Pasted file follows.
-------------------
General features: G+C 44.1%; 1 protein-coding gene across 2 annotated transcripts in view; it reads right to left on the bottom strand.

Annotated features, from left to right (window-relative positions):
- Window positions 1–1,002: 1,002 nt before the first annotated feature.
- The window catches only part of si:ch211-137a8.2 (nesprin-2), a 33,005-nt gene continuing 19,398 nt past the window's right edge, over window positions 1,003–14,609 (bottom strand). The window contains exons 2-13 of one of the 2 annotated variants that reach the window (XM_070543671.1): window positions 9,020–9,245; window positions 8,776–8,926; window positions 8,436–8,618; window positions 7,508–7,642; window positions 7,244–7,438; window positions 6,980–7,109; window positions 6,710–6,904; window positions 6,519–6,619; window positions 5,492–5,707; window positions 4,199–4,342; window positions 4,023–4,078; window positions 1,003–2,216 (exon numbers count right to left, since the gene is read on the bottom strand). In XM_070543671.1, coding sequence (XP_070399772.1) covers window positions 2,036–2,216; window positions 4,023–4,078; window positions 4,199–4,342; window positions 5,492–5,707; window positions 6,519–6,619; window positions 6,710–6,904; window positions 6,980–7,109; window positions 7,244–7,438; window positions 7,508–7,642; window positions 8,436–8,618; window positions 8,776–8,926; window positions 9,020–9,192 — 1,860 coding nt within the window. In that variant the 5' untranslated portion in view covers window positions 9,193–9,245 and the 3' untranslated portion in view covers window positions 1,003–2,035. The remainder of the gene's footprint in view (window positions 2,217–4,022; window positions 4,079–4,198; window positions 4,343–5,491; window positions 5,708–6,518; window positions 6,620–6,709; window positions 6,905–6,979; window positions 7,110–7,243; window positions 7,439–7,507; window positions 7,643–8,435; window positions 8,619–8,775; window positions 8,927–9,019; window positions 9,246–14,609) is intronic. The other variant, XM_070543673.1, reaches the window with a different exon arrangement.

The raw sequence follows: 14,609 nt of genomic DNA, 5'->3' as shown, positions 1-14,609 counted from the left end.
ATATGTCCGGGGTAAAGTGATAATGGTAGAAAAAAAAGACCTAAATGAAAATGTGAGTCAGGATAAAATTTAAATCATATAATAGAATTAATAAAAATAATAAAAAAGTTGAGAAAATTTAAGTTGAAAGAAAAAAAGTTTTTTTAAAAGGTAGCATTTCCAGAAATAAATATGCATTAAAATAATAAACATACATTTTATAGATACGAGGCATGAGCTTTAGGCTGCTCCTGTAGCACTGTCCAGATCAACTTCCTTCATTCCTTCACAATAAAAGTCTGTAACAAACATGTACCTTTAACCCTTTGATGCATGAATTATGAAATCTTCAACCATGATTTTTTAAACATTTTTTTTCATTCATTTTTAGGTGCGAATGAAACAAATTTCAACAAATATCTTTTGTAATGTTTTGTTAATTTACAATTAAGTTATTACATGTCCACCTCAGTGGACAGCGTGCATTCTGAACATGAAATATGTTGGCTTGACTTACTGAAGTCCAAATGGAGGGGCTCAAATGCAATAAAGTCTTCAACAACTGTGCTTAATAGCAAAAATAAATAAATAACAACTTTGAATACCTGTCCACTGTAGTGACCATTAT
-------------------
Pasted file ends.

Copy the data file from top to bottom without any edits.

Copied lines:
General features: G+C 44.1%; 1 protein-coding gene across 2 annotated transcripts in view; it reads right to left on the bottom strand.

Annotated features, from left to right (window-relative positions):
- Window positions 1–1,002: 1,002 nt before the first annotated feature.
- The window catches only part of si:ch211-137a8.2 (nesprin-2), a 33,005-nt gene continuing 19,398 nt past the window's right edge, over window positions 1,003–14,609 (bottom strand). The window contains exons 2-13 of one of the 2 annotated variants that reach the window (XM_070543671.1): window positions 9,020–9,245; window positions 8,776–8,926; window positions 8,436–8,618; window positions 7,508–7,642; window positions 7,244–7,438; window positions 6,980–7,109; window positions 6,710–6,904; window positions 6,519–6,619; window positions 5,492–5,707; window positions 4,199–4,342; window positions 4,023–4,078; window positions 1,003–2,216 (exon numbers count right to left, since the gene is read on the bottom strand). In XM_070543671.1, coding sequence (XP_070399772.1) covers window positions 2,036–2,216; window positions 4,023–4,078; window positions 4,199–4,342; window positions 5,492–5,707; window positions 6,519–6,619; window positions 6,710–6,904; window positions 6,980–7,109; window positions 7,244–7,438; window positions 7,508–7,642; window positions 8,436–8,618; window positions 8,776–8,926; window positions 9,020–9,192 — 1,860 coding nt within the window. In that variant the 5' untranslated portion in view covers window positions 9,193–9,245 and the 3' untranslated portion in view covers window positions 1,003–2,035. The remainder of the gene's footprint in view (window positions 2,217–4,022; window positions 4,079–4,198; window positions 4,343–5,491; window positions 5,708–6,518; window positions 6,620–6,709; window positions 6,905–6,979; window positions 7,110–7,243; window positions 7,439–7,507; window positions 7,643–8,435; window positions 8,619–8,775; window positions 8,927–9,019; window positions 9,246–14,609) is intronic. The other variant, XM_070543673.1, reaches the window with a different exon arrangement.

The raw sequence follows: 14,609 nt of genomic DNA, 5'->3' as shown, positions 1-14,609 counted from the left end.
ATATGTCCGGGGTAAAGTGATAATGGTAGAAAAAAAAGACCTAAATGAAAATGTGAGTCAGGATAAAATTTAAATCATATAATAGAATTAATAAAAATAATAAAAAAGTTGAGAAAATTTAAGTTGAAAGAAAAAAAGTTTTTTTAAAAGGTAGCATTTCCAGAAATAAATATGCATTAAAATAATAAACATACATTTTATAGATACGAGGCATGAGCTTTAGGCTGCTCCTGTAGCACTGTCCAGATCAACTTCCTTCATTCCTTCACAATAAAAGTCTGTAACAAACATGTACCTTTAACCCTTTGATGCATGAATTATGAAATCTTCAACCATGATTTTTTAAACATTTTTTTTCATTCATTTTTAGGTGCGAATGAAACAAATTTCAACAAATATCTTTTGTAATGTTTTGTTAATTTACAATTAAGTTATTACATGTCCACCTCAGTGGACAGCGTGCATTCTGAACATGAAATATGTTGGCTTGACTTACTGAAGTCCAAATGGAGGGGCTCAAATGCAATAAAGTCTTCAACAACTGTGCTTAATAGCAAAAATAAATAAATAACAACTTTGAATACCTGTCCACTGTAGTGACCATTAT